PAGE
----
East Moor airfield


After I included a page with a photo of the Aldborough memorial I had an email from a lady in Canada whose brother had been one of the crew who died on that training flight. She was only ten when he died. Like so many other Canadian airmen who came to this country during the war, he was based at one of our Yorkshire airfields, here at East Moor, close to Sutton on the Forest.

View of East Moor airfield
Aircraft tie-down, East Moor

The control tower is usually the most obvious building on these old airfields, but East Moor’s has been demolished. Peripheral airfield buildings remain, some hidden in the trees, some maintained and still used by local farmers and businesses. Many of the runways have been removed, but from the road skirting the southern part of the airfield this round area of hardstanding is still obvious, with an old piece of farm machinery left where the bombers once stood.

Lumps of concrete with iron attachments are also obvious – old aircraft tie-downs.

In the weeds nearby, more recent debris – takeaway wrappers bearing a familiar logo. In the war years, young men who had already travelled miles from their homeland assembled here, night after night, to climb into those massive heavy bombers, not knowing if they’d make it back.

'Going that extra mile' ...

In our more carefree age, we drive by on our own smaller journeys, tucking into a burger, chucking the wrapper out of the car window. Still brightly bearing the slogan ‘Going that extra mile’, it settles in the weeds at the edge of this forgotten runway.


During the Second World War, Yorkshire was home to around 40 airfields, many in the flat areas of the Vale of York. Thousands of airmen died flying from the Yorkshire airfields, many lost on training flights, because of weather conditions or aircraft malfunction. In recent decades memorials have been placed at some of these crash sites, and also close to former airfields (including this one, see East Moor airfield memorial).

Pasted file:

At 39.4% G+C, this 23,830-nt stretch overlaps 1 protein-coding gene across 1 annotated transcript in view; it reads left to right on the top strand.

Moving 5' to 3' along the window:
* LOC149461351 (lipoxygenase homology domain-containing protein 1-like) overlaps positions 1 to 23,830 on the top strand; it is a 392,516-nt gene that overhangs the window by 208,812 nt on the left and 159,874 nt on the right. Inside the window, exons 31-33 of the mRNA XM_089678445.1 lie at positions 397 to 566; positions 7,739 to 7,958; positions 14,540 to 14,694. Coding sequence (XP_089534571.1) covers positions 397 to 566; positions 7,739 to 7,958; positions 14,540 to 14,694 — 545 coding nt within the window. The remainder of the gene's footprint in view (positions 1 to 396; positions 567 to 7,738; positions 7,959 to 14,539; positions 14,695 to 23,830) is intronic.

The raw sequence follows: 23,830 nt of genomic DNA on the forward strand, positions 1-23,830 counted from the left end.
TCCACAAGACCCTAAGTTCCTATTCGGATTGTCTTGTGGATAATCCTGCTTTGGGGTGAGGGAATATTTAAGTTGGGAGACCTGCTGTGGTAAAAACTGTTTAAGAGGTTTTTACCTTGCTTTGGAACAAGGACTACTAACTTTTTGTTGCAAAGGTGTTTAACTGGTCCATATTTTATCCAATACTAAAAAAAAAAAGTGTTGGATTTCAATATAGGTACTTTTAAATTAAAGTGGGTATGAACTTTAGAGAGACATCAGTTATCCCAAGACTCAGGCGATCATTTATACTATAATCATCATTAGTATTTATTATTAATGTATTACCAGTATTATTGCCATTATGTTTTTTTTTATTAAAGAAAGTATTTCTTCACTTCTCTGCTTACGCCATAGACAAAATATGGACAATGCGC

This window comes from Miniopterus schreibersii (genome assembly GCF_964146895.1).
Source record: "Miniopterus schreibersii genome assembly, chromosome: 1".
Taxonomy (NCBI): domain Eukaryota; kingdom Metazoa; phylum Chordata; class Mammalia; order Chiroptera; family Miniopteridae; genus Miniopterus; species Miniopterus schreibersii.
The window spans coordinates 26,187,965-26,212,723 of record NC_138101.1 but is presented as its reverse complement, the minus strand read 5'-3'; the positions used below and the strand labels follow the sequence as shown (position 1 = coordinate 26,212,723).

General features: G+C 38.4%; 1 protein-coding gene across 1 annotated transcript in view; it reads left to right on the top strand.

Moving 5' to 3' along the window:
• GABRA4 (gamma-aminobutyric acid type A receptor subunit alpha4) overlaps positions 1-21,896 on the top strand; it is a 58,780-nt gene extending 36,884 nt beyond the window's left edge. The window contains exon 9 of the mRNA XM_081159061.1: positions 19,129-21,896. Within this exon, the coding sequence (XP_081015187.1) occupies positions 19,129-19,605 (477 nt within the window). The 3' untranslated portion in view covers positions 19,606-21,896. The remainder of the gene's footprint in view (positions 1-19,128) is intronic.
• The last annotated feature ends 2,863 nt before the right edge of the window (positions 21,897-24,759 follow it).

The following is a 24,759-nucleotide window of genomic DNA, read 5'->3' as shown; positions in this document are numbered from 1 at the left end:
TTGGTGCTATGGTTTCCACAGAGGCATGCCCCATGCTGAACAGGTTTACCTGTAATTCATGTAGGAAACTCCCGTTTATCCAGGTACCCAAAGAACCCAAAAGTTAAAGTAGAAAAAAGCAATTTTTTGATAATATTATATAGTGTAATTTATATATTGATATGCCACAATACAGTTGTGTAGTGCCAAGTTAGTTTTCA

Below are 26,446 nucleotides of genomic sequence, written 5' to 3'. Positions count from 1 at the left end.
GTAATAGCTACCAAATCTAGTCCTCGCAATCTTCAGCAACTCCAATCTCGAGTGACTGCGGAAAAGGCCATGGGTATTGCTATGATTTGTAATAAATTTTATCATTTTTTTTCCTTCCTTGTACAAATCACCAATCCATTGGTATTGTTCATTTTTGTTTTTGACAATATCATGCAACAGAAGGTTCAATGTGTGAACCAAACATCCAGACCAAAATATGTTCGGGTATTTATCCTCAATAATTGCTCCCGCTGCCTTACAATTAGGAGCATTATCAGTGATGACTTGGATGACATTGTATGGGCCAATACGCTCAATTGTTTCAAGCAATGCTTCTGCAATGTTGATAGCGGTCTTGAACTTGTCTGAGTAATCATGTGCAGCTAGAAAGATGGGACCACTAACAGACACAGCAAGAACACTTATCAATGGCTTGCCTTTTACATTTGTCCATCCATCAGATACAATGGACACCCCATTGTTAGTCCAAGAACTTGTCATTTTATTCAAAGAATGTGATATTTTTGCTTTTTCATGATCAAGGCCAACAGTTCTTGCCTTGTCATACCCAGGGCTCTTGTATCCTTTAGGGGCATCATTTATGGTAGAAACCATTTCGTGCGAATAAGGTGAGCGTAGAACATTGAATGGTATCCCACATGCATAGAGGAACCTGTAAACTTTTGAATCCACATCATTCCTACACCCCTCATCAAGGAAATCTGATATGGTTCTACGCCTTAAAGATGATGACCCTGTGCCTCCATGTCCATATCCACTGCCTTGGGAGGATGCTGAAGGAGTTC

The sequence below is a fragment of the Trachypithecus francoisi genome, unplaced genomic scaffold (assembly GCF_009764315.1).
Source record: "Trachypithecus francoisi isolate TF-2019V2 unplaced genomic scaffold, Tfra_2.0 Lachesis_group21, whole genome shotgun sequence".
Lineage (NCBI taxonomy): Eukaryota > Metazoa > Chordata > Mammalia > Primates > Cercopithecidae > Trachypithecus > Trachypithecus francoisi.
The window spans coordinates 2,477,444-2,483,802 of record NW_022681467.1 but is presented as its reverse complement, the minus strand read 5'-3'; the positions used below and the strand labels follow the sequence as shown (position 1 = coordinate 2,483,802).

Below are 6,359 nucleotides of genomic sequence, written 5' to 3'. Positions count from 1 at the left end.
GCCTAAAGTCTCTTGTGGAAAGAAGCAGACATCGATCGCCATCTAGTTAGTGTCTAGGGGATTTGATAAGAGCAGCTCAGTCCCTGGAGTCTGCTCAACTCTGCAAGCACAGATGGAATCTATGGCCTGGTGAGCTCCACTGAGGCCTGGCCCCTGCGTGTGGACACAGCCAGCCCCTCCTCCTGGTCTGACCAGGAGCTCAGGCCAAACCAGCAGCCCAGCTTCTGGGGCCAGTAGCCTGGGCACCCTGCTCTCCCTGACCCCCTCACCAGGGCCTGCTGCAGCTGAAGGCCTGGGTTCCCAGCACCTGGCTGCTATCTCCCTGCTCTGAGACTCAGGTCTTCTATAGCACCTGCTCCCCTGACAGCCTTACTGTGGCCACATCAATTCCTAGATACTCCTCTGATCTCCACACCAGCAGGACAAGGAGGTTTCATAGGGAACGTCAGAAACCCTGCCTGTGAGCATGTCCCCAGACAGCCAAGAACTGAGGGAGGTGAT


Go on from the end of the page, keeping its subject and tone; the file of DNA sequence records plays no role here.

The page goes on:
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Cover of Chocolate and Chicory: York and beyond, by bicycle

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Chocolate and Chicory: York and beyond, by bicycle. My ebook includes further information on the airfields around York, and mapped cycle routes from York visiting some of them. Chocolate and Chicory is an exploration of the local landscape, its stories and histories, via themed journeys along the cycle tracks outside the city walls and the country lanes beyond the ring road. Can also be enjoyed from the comfort of your sofa. Read more …

One comment

  1. Ray kirkham

    I have been trying for years to get some history of my father wh worked in the RCAF 432 sq !943 to Jan 1945. He was an airman who repaired the bombers and helped get them back in flying condition . He was a flgt Sgt. His name was Gordon M Kirkham. These articles are so good and informative. Thanks

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